There's Something About...



The Comics Curmudgeon and it's hilarious daily dissection of comic strips has become something of an obsession for me this summer. In particular, the in-depth weirdness of what's going on in Mary Worth. Yeah, you heard that right. I have been tricked into actually enjoying Mary Worth. Well, maybe more along the lines of "enjoying reading others mock Mary Worth".

Oh, and yes, that guy above does indeed bear an uncanny resemblance to Captain Kangaroo. And yes, Mary should have known trouble was brewing when he moved in next door. His last name's flipping Kelrast for crying out loud. Kelrast? Stalker? Hello?

Even weirder, someone has actually taken the stilted dialogue, the bizarre body positioning and inexplicable lack of intercharacter eye-contact and turned it into cinematic minimalism at its most inspired. Five short films done by framing the actors exactly as seen in a series of Mary Worth strips from 1998. By about the second or third one you just may become too creeped out to ever set eyes on the funnypages again, if you can keep from giggling that is. Bonus points for the creepy "wind blowing song" on the soundtrack. (via everywhere)

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Thursday, September 07, 2006

Quit talkin' and start chalkin'!



Finger Billiards is a fun little timewaster. Read the instructions before you start, and remember a gentle touch will get you far. (via Transbuddha)

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Buzz



Hive Spy lets you take a peek in real-time at the stuff that's getting bookmarked at social bookmarking sites like del.icio.us, digg.com and netscape.com. There's even a handy "Pause Stream" link on the page if something catches your eye and you want to check it out before it falls off the bottom of the screen. (via Cleverhack)

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[add your own Forrest Gump joke here]


Top 10 Ping Pong volleys ever

Maybe, but how did they miss this one? (Though I thought if you hit it all the way over the opponent's side of the table without it touching the surface then your opponent gets the point. Are these guys playing legal table tennis?)


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Wednesday, September 06, 2006

Testing 1, 2, 3... is this thing on?

I've come across what seems to be a nice, clean, free hosting site (www.box.net) that I think will allow me to share the occasional tune. They claim to be pop-up/spayware-free, which is a definite plus. You should be able to listen online or download, whichever you want. If it's really great (or terribly crappy) please let me know, m'kay?

So, what to put up here for the maiden voyage?

How about these random assorted, various and sundry ditties?

Apollo 100 -- "Joy" -- Those of you who either a) grew up in the 70s or b) enjoyed the Boogie Nights soundtrack might remember this one-hit based on Bach's "Jesu, Joy Of Man's Desiring".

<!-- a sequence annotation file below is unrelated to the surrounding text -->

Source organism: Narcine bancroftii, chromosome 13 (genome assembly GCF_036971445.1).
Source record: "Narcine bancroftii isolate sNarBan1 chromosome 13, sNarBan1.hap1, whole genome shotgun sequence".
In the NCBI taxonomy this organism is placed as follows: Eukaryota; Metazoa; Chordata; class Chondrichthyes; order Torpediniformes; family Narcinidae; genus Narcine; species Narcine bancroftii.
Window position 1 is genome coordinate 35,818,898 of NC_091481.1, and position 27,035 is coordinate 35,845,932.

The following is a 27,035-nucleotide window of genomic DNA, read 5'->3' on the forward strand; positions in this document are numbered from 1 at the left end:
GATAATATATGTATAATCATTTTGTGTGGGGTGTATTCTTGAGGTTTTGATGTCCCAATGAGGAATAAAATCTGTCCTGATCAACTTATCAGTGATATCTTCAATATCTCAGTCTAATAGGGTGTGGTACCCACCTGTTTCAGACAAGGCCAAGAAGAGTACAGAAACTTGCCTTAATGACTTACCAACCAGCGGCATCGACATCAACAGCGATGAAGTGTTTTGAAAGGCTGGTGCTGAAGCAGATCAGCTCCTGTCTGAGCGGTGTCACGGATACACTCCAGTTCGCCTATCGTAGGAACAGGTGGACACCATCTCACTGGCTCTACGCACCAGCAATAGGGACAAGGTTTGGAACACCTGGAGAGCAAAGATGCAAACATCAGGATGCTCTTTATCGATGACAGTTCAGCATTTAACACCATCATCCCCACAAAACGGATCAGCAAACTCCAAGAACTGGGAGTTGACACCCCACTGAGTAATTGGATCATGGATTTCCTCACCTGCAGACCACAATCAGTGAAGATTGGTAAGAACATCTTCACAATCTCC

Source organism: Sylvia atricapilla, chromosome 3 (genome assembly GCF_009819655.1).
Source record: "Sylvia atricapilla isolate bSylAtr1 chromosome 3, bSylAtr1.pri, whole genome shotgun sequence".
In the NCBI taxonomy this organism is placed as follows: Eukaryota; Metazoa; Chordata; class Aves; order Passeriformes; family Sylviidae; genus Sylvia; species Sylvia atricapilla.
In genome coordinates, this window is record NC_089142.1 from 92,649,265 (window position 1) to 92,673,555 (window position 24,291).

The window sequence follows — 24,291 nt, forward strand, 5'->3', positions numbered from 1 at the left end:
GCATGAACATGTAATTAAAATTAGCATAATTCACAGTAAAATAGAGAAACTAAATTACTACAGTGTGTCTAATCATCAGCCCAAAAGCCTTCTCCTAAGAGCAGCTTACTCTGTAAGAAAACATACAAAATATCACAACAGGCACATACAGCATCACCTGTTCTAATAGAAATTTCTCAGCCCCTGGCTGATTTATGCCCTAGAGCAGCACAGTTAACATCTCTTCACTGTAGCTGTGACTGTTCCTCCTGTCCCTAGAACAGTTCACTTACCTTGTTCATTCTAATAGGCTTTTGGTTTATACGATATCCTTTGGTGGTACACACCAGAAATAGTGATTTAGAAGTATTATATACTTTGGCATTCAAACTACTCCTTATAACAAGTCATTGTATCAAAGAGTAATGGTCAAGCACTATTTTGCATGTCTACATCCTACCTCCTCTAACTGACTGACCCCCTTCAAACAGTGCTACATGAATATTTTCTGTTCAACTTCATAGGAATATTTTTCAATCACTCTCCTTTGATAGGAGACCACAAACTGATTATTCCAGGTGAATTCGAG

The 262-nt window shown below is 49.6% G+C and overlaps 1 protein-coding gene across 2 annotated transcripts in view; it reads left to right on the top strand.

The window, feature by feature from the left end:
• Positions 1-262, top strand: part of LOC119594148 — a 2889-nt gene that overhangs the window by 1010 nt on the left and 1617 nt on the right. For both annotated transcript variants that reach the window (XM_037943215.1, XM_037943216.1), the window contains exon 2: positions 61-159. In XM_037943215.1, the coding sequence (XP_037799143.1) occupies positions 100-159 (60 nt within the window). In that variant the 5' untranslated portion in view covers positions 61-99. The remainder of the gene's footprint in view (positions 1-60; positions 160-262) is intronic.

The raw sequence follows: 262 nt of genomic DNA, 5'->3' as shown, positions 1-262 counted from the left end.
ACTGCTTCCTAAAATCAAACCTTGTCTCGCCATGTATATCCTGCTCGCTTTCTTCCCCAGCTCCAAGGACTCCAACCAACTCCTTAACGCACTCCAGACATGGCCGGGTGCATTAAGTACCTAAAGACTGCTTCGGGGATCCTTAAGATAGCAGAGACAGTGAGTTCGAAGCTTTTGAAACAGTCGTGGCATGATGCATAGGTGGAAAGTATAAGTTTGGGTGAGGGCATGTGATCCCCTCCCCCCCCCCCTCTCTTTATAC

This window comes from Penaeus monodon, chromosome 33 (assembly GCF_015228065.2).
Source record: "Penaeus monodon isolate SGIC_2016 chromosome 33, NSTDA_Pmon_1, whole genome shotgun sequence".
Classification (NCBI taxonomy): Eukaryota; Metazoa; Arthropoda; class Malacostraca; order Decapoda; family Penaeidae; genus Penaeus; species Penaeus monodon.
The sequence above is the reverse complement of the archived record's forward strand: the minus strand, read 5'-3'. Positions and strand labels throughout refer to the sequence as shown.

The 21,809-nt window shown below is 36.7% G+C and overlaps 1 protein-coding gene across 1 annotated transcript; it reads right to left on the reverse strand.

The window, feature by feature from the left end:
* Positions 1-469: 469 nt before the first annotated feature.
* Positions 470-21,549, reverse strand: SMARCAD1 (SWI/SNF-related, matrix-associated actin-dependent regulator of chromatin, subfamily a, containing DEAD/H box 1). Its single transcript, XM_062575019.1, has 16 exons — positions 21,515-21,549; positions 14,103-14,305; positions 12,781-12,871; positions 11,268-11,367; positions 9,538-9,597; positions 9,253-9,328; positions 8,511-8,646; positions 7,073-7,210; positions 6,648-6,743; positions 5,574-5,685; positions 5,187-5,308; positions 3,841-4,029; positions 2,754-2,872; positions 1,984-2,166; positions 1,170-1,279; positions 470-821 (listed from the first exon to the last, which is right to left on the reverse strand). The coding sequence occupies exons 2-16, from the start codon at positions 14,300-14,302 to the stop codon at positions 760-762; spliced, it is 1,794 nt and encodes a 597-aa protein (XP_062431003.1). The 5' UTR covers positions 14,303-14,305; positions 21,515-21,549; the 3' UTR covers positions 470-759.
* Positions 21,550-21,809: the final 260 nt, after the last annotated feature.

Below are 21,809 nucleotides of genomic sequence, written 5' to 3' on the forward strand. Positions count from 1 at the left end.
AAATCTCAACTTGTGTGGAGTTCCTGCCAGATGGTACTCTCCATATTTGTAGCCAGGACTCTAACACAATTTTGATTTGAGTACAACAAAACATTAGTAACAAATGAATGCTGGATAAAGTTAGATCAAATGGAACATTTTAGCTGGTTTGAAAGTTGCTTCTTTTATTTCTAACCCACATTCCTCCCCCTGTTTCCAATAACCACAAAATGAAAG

Brother -- "The Clumsy Lover" -- Probably the rockingest traditional Celtic song you'll ever hear. Replete with bagpipes and didgeridoo(!)

Tom Waits -- "Jockey Full of Bourbon" -- The first time I ever heard this song was a long time ago when I rented Jim Jarmusch's "Down By Law" (1986) starring John Lurie, Roberto Benigni and our boy Mister Waits. This track plays during the opening credits as a camera tracks up and down some of New Orleans' seamier side.

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Fry, Robin, Fry


It started when I saw this post (via Collateral Damage) about how through the miracles of modern technology, Texas State Fair patrons can now enjoy deep fried Coca-Cola. Science is on the march!

Deep fried Oreos

Deep fried Snickers bar

Deep fried wine

Deep fried Twinkies

Deep fried prime rib

Deep fried Bacon Double Quarter Pounder

Deep fried pickles, not to be confused with the band Deep Fried Pickle Project. They get really testy when people try and take a bite out of them.

Deep fried asparagus

Deep fried peaches

Deep fried bugs

Honorable Mention

The Deep Fried Hall of Fame goes to the Scottish people, who seem to have never met a food (I'm looking at you, haggis) that they wouldn't eat. Or deep-fry. Or deep-fry and then eat. Here are but a few of their creative fusions of hot oil and bad ideas:

Deep fried Mars Bar. At least I hope like hell that's what this is, because it looks more like a deep fried colonoscopy.

Deep fried pizza

Deep fried haggis. If you are one of the innocents who doesn't know what haggis is made of, for your sake, please don't click here to find out. Oh, you so totally clicked that, didn't you?

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Monday, September 04, 2006

More importantly, how will this affect the 3-D movie industry?

+ = ?

One of the core concepts of superstring theory in physics is that these "particles" (for lack of a better term, at least by me before I've had my second cup of coffee) exist in the tenth dimension. But how in the heck are we supposed to imagine ten dimensions?

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The crocs missed their chance


Some sad entertainment news today from Australia. Steve Irwin, known to many as the host of Discovery Channel's popular program "Crocodile Hunter" was killed in by a stingray today while filming a nature documentary off Queensland. Apparently the barb from the stingray hit him in the chest and punctured his heart.